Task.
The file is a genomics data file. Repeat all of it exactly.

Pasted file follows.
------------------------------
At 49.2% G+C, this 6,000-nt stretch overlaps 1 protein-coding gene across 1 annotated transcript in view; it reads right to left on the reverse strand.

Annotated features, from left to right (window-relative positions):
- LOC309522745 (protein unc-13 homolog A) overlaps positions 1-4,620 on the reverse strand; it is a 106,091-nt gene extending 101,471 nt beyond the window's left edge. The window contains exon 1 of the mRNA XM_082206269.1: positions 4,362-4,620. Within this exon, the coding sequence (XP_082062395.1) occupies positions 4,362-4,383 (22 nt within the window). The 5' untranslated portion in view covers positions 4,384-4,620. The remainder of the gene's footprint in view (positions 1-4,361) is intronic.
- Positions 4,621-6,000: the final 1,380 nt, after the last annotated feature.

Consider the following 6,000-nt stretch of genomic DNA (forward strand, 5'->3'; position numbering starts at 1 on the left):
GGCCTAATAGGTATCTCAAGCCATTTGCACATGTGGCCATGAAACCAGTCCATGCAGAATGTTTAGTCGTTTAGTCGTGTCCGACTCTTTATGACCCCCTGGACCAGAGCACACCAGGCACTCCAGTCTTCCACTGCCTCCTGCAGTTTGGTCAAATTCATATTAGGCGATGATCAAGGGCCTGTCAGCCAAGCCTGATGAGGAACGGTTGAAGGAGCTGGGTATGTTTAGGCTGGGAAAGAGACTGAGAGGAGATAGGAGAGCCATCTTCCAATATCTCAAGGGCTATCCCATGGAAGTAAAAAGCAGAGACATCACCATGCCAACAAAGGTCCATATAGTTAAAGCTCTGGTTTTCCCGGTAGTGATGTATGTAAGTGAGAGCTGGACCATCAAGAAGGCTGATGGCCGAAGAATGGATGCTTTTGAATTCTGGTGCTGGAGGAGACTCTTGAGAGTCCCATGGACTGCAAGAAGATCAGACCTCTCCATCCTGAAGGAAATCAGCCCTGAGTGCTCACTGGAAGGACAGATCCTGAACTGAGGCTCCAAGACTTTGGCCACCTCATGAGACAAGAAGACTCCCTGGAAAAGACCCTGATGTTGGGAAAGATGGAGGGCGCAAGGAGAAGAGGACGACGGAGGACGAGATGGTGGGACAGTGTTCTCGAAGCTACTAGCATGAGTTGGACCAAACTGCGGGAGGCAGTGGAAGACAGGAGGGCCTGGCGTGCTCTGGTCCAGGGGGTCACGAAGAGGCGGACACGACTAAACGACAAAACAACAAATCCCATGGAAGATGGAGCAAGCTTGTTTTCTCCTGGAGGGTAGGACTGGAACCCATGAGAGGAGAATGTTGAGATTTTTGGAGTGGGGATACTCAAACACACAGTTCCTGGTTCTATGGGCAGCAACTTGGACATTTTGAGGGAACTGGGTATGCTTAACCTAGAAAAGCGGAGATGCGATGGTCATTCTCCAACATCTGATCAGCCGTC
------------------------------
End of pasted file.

At 49.2% G+C, this 6,000-nt stretch overlaps 1 protein-coding gene across 1 annotated transcript in view; it reads right to left on the reverse strand.

Annotated features, from left to right (window-relative positions):
- LOC309522745 (protein unc-13 homolog A) overlaps positions 1-4,620 on the reverse strand; it is a 106,091-nt gene extending 101,471 nt beyond the window's left edge. The window contains exon 1 of the mRNA XM_082206269.1: positions 4,362-4,620. Within this exon, the coding sequence (XP_082062395.1) occupies positions 4,362-4,383 (22 nt within the window). The 5' untranslated portion in view covers positions 4,384-4,620. The remainder of the gene's footprint in view (positions 1-4,361) is intronic.
- Positions 4,621-6,000: the final 1,380 nt, after the last annotated feature.

Consider the following 6,000-nt stretch of genomic DNA (forward strand, 5'->3'; position numbering starts at 1 on the left):
GGCCTAATAGGTATCTCAAGCCATTTGCACATGTGGCCATGAAACCAGTCCATGCAGAATGTTTAGTCGTTTAGTCGTGTCCGACTCTTTATGACCCCCTGGACCAGAGCACACCAGGCACTCCAGTCTTCCACTGCCTCCTGCAGTTTGGTCAAATTCATATTAGGCGATGATCAAGGGCCTGTCAGCCAAGCCTGATGAGGAACGGTTGAAGGAGCTGGGTATGTTTAGGCTGGGAAAGAGACTGAGAGGAGATAGGAGAGCCATCTTCCAATATCTCAAGGGCTATCCCATGGAAGTAAAAAGCAGAGACATCACCATGCCAACAAAGGTCCATATAGTTAAAGCTCTGGTTTTCCCGGTAGTGATGTATGTAAGTGAGAGCTGGACCATCAAGAAGGCTGATGGCCGAAGAATGGATGCTTTTGAATTCTGGTGCTGGAGGAGACTCTTGAGAGTCCCATGGACTGCAAGAAGATCAGACCTCTCCATCCTGAAGGAAATCAGCCCTGAGTGCTCACTGGAAGGACAGATCCTGAACTGAGGCTCCAAGACTTTGGCCACCTCATGAGACAAGAAGACTCCCTGGAAAAGACCCTGATGTTGGGAAAGATGGAGGGCGCAAGGAGAAGAGGACGACGGAGGACGAGATGGTGGGACAGTGTTCTCGAAGCTACTAGCATGAGTTGGACCAAACTGCGGGAGGCAGTGGAAGACAGGAGGGCCTGGCGTGCTCTGGTCCAGGGGGTCACGAAGAGGCGGACACGACTAAACGACAAAACAACAAATCCCATGGAAGATGGAGCAAGCTTGTTTTCTCCTGGAGGGTAGGACTGGAACCCATGAGAGGAGAATGTTGAGATTTTTGGAGTGGGGATACTCAAACACACAGTTCCTGGTTCTATGGGCAGCAACTTGGACATTTTGAGGGAACTGGGTATGCTTAACCTAGAAAAGCGGAGATGCGATGGTCATTCTCCAACATCTGATCAGCCGTC